Shave and a Haircut
From the 1988 film Who Framed Roger Rabbit, the irresistibility of finishing off “Shave and a haircut, — —-“.
The record high valuation of bitcoin may not stand for long, and in six months one bitcoin may be worth 30,000 dollars or it may be worth 150 dollars. No one knows for sure, and that’s what is fueling a lot of argument and speculation. High amounts of speculation in the market are what inflates a bubble, and the question with bitcoin is whether it is indeed a bubble and when it might burst. That generates more speculation. More small investors buy into the market. Historically what has happened in such cases is that something happens, a large investor or two gets spooked, dumping shares on the market, a selling panic ensues as everyone tries to get out of the market while the watch the value of their investment plummet, and that’s it, the bubble burst.
Bitcoin or something like it will be around for as long as there is an internet and a demand for a monetary barter system which is decentralized and doesn’t involve significant charges going to middlemen such as banks or credit card companies. As more people use digital currency and more merchants accept it in transactions, the volatility of its valuation will settle down. Tulips are still around, after all, and people still value them, just not to the unrealistically high degree they did when the bulbs were novel. The long term problem with digital currencies generally, and bitcoin in particular, will be in decreasing the horrendous energy demands of mining them and, to a lesser extent, processing transactions. The electricity demands of mining bitcoin are now equivalent to those of Serbia, and will soon be on a par with Denmark’s electricity use.
Discussion of whether the current valuation of bitcoin represents a bubble often refers to Charles Mackay’s 1841 book Extraordinary Popular Delusions and the Madness of Crowds, and particularly to Chapter 3, “The Tulipomania”.
Much of the mining occurs in China, using electricity generated by coal-fired power plants. At a time when combating the effects of global warming is becoming a top priority, the mining of bitcoin could present an ecological catastrophe when it reaches the same level of energy consumption as that of the entire industrialized world, as it is predicted to do in the early 2020s. The digital currency genie is out of the bottle, and there’s no stuffing it back in. That leaves two options, or a combination of both – finding more energy efficient ways of mining digital currency, or using more environmentally friendly energy sources, such as solar.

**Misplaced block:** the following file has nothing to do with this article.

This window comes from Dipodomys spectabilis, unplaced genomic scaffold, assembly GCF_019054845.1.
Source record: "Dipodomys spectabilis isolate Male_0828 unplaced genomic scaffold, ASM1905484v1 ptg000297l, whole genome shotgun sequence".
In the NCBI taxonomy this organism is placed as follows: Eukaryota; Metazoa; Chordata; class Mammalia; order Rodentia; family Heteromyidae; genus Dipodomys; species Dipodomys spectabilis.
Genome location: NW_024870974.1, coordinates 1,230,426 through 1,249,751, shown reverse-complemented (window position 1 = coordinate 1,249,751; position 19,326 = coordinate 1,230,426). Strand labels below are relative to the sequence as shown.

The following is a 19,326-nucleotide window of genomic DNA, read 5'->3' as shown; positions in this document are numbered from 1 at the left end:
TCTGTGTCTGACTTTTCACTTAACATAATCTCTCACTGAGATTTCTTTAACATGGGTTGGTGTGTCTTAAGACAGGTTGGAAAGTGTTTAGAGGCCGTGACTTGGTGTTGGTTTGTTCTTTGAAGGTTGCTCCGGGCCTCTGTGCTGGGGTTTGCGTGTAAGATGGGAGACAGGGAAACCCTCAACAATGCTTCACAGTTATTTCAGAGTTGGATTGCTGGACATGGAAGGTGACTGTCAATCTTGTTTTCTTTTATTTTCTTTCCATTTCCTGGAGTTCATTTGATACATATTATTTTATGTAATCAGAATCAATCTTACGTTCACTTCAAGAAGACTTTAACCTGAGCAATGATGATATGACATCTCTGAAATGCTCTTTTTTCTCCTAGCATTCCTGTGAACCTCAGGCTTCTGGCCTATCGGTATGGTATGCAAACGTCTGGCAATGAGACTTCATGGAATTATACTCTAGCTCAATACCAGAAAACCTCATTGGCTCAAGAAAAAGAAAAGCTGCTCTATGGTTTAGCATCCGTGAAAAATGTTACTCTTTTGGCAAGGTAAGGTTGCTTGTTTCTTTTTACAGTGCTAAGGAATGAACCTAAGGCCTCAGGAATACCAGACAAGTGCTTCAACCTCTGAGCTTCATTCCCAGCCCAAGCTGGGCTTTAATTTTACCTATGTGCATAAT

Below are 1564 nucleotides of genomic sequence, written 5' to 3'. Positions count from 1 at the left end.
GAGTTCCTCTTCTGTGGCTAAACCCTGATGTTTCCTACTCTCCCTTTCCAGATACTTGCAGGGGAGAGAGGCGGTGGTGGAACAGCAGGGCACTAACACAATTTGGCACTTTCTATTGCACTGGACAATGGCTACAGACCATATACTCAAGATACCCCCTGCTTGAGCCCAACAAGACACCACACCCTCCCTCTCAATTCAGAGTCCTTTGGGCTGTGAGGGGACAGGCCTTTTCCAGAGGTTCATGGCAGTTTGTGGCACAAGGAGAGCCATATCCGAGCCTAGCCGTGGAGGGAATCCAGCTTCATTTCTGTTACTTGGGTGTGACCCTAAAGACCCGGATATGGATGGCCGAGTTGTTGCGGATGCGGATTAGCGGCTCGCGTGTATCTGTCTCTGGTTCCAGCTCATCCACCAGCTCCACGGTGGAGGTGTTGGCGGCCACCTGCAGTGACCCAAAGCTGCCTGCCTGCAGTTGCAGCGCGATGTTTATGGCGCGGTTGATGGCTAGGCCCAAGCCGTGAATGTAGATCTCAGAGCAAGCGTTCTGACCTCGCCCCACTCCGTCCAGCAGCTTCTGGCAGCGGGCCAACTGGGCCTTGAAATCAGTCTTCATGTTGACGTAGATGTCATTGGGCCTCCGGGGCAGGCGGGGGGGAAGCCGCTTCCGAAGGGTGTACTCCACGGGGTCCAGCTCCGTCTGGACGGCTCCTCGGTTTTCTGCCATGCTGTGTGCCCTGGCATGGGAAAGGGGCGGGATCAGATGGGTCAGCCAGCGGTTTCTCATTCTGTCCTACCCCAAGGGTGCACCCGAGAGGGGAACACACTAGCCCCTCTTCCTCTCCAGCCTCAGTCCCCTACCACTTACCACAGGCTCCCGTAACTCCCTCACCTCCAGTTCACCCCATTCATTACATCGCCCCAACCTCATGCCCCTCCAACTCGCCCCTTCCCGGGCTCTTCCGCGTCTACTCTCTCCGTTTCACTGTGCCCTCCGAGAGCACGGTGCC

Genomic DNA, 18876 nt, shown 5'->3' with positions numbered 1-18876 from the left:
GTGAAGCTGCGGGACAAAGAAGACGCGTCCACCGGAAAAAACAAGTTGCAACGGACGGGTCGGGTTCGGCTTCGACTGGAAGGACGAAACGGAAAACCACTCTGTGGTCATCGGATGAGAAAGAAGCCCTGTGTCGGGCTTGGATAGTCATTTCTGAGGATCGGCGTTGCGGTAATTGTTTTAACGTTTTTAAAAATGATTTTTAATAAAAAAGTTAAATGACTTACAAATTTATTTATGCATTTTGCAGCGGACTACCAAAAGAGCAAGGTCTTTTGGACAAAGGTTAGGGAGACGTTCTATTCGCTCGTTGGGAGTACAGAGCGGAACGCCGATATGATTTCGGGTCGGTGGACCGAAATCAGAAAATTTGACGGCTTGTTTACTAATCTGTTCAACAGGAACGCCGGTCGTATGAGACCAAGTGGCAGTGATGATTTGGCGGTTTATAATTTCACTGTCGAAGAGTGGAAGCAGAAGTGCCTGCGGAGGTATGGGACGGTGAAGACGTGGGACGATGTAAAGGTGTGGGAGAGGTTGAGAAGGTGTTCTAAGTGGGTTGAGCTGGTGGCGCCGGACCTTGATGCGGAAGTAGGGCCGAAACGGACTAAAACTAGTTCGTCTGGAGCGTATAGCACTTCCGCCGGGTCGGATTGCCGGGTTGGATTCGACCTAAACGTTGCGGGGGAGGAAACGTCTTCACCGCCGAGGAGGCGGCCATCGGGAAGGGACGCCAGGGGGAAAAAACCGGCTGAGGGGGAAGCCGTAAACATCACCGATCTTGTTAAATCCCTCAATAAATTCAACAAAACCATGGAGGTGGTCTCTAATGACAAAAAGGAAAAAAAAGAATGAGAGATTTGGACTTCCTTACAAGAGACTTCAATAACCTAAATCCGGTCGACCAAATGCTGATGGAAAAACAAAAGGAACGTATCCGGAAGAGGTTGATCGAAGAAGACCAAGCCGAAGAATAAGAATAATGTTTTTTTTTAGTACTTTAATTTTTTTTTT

Bitcoins accepted at a café in Delft, The Netherlands, in 2013. The Netherlands became a center of the tulip trade in the seventeenth century during “The Tulipomania”, and remains a primary grower of the bulbs to this day. Delft lent its name to a particular kind of pottery and the shade of blue it is renowned for, which has also been applied to some flowers bearing the same shade of blue. Photo by Targaryen.
Should you get involved in bitcoin mining and processing of transactions? At the current valuation of bitcoin, that could be quite profitable. Tomorrow its valuation could drop below the cost of the electricity required to mine it. At any rate, the “mining” simile is somewhat inaccurate, since in a comparison of the digital currency market to real world mining, the people with computer equipment engaged in its production and in the processing of transactions are actually more like the merchants in a nineteenth century American mining town who sold goods to the miners who were hoping to strike it rich.
The opening scene of Powaqqatsi depicts working conditions at the socially and environmentally disastrous Serra Pelada gold mine in Brazil. This 1988 film by Godfrey Reggio, with music by Philip Glass, is the second in his Qatsi trilogy of meditative documentaries.
A very few of those miners struck gold, and most went bust, while the merchants usually did consistently well, a few becoming household names still known today, like Levi Strauss. If you do get involved in bitcoin “mining”, it might help to connect the equipment to a solar array rather than the conventional power grid, because then when the bubble bursts and the valuation of bitcoin drops to the floor, you can possibly still operate at a profit when others cannot, or at the very least you will have an inexpensive, environmentally friendly source of power for your other ventures.